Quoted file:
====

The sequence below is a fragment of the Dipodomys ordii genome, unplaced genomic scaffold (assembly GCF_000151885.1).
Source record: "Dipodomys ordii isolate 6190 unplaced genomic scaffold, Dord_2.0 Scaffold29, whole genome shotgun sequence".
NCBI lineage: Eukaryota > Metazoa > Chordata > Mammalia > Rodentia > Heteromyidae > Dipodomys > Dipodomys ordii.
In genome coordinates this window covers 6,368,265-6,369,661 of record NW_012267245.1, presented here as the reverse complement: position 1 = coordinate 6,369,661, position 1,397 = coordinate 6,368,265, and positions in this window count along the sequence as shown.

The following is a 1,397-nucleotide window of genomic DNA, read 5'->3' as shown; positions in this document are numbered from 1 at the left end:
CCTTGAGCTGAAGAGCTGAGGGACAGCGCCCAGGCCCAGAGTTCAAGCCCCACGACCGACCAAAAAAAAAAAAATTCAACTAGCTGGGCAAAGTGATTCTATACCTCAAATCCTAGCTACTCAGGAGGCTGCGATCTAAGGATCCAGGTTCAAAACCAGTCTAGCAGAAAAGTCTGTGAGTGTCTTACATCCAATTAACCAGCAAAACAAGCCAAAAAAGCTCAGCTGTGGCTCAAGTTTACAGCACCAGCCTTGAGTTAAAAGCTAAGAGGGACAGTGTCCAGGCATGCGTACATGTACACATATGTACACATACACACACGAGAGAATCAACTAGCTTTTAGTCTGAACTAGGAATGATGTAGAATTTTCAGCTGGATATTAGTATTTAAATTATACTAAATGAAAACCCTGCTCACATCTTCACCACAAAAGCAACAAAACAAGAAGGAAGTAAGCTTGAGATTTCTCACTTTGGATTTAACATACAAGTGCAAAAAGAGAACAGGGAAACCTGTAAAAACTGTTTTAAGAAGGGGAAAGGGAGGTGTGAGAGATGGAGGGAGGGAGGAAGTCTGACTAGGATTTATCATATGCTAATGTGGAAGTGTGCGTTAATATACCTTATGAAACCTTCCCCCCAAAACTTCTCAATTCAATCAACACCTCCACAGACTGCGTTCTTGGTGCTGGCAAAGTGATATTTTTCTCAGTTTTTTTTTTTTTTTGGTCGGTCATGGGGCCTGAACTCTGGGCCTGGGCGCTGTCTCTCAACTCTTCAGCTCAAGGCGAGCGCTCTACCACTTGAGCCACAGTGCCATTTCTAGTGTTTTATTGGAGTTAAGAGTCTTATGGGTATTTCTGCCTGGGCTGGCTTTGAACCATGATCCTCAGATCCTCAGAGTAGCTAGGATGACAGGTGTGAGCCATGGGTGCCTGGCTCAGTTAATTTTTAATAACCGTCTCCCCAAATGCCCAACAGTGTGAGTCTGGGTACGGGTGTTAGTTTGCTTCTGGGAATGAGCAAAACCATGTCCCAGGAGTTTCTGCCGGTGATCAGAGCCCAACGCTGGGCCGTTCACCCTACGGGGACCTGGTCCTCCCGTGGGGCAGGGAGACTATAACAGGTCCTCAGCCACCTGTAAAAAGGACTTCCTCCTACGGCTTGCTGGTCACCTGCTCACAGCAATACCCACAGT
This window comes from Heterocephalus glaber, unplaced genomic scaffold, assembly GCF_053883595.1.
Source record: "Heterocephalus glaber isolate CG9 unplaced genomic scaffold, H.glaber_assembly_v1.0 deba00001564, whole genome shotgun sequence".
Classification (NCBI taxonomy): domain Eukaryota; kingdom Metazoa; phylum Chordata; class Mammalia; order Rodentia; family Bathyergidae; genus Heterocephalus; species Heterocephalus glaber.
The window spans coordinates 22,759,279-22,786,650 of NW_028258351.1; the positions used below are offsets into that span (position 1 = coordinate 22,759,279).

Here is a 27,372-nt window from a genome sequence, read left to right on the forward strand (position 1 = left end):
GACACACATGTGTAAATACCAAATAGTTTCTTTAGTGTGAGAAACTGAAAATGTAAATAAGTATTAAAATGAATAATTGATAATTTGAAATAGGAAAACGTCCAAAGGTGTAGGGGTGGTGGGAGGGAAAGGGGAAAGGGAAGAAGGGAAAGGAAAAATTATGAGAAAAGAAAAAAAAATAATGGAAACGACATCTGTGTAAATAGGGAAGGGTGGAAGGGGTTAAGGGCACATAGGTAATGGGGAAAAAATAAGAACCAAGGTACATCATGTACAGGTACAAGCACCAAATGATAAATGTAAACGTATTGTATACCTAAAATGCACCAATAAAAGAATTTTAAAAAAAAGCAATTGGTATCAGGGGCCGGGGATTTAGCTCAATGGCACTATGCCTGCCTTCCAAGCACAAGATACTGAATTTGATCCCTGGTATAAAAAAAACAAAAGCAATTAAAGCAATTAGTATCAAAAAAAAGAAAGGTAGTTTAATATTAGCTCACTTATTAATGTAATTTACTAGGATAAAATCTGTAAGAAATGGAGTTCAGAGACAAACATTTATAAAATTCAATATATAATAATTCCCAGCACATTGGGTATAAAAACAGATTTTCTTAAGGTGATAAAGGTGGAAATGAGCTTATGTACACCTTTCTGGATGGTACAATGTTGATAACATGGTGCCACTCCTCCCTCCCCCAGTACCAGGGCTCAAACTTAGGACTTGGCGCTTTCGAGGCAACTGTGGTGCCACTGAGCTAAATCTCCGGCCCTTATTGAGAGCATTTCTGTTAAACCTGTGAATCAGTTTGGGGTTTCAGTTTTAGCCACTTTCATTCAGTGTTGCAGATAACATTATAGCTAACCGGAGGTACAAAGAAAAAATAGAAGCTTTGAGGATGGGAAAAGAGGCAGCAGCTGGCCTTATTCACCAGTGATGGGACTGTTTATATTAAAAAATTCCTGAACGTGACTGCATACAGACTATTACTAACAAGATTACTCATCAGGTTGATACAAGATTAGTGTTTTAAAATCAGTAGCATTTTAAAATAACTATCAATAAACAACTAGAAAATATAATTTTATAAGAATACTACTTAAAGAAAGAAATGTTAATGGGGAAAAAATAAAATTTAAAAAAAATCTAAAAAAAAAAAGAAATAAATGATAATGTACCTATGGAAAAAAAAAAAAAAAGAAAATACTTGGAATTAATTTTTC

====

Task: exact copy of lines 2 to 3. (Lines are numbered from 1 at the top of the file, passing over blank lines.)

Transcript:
Source record: "Dipodomys ordii isolate 6190 unplaced genomic scaffold, Dord_2.0 Scaffold29, whole genome shotgun sequence".
NCBI lineage: Eukaryota > Metazoa > Chordata > Mammalia > Rodentia > Heteromyidae > Dipodomys > Dipodomys ordii.